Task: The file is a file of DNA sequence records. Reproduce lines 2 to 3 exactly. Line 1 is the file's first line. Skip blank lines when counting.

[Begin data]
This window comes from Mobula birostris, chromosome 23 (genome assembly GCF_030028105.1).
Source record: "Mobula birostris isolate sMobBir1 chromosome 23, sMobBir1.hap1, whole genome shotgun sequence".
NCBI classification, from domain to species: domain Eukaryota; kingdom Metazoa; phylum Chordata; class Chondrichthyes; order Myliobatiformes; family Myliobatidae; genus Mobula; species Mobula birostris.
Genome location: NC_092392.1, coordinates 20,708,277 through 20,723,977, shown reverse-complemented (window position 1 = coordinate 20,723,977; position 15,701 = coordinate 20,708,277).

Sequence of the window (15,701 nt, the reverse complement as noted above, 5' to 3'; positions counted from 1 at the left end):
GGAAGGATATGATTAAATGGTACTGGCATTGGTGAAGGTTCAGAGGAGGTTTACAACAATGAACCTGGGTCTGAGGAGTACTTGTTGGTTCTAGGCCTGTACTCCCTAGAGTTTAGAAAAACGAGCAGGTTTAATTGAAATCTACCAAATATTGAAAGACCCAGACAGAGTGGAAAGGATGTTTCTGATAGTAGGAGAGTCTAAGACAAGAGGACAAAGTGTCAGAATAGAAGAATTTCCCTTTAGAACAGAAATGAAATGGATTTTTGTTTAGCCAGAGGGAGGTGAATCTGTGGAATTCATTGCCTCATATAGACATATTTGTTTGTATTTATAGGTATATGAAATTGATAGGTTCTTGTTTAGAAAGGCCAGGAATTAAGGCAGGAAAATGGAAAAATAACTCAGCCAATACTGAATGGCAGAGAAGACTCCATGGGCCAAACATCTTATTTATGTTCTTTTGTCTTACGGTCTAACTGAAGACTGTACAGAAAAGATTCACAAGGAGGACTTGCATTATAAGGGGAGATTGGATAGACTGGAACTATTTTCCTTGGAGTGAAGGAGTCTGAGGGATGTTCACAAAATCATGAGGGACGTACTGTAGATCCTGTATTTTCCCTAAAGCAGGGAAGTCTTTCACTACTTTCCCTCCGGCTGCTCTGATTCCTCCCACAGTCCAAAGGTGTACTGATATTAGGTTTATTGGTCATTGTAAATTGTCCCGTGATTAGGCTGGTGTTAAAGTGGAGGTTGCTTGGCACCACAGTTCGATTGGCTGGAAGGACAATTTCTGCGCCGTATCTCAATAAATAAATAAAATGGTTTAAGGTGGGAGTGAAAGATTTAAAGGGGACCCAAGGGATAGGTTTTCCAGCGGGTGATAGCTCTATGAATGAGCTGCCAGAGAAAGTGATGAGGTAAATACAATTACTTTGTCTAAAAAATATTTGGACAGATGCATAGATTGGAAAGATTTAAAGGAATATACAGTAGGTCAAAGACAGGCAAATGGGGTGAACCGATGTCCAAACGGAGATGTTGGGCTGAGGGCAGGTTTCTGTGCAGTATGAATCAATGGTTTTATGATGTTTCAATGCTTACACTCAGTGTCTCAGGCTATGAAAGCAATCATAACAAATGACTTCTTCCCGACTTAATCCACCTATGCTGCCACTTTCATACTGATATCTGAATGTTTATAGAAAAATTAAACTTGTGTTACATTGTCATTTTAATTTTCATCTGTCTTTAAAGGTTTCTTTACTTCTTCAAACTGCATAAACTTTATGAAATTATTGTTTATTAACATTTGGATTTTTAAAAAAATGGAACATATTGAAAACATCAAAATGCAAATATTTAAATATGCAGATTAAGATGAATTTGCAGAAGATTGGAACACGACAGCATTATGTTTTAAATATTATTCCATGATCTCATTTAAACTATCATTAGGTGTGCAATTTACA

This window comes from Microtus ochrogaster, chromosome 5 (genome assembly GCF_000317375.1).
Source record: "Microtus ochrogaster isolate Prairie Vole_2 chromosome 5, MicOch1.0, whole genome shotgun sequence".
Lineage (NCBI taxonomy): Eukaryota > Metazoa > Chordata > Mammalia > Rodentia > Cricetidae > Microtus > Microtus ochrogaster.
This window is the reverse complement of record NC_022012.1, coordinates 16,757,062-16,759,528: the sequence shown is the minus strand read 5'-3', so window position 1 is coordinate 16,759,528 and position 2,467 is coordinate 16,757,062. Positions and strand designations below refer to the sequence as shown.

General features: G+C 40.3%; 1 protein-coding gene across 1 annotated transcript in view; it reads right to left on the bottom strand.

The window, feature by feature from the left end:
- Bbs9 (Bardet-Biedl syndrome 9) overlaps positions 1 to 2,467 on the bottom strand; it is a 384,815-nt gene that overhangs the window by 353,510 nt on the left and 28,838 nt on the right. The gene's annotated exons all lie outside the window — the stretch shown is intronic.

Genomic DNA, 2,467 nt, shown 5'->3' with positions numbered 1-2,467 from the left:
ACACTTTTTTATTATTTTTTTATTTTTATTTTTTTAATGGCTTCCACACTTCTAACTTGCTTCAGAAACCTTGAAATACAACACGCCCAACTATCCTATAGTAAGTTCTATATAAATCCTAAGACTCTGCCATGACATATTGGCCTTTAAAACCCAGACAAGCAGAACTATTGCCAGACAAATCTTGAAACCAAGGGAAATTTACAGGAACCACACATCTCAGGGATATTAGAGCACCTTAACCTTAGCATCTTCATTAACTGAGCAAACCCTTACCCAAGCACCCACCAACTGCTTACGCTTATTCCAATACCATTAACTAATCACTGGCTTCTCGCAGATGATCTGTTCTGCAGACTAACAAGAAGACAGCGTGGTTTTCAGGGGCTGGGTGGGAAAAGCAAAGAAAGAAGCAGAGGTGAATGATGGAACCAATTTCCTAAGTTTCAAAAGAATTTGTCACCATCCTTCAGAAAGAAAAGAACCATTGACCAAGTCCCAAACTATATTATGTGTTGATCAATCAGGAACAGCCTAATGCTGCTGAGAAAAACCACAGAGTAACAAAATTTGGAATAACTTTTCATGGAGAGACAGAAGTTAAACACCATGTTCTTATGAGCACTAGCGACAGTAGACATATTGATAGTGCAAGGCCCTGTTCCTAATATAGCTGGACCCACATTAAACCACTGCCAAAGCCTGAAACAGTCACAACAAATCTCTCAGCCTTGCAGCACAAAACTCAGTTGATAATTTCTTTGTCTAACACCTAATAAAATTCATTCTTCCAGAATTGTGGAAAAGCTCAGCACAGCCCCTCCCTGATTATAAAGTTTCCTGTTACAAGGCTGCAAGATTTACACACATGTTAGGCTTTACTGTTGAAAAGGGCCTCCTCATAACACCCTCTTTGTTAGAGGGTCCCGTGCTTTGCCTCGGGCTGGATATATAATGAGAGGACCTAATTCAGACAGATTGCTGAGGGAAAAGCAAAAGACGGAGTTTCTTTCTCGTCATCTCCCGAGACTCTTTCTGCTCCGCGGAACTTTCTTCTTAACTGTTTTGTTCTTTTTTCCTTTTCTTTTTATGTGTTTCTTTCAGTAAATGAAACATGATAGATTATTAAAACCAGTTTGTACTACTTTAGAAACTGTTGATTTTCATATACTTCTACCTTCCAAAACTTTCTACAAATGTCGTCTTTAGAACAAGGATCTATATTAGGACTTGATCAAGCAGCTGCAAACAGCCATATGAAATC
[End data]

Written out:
Source record: "Mobula birostris isolate sMobBir1 chromosome 23, sMobBir1.hap1, whole genome shotgun sequence".
NCBI classification, from domain to species: domain Eukaryota; kingdom Metazoa; phylum Chordata; class Chondrichthyes; order Myliobatiformes; family Myliobatidae; genus Mobula; species Mobula birostris.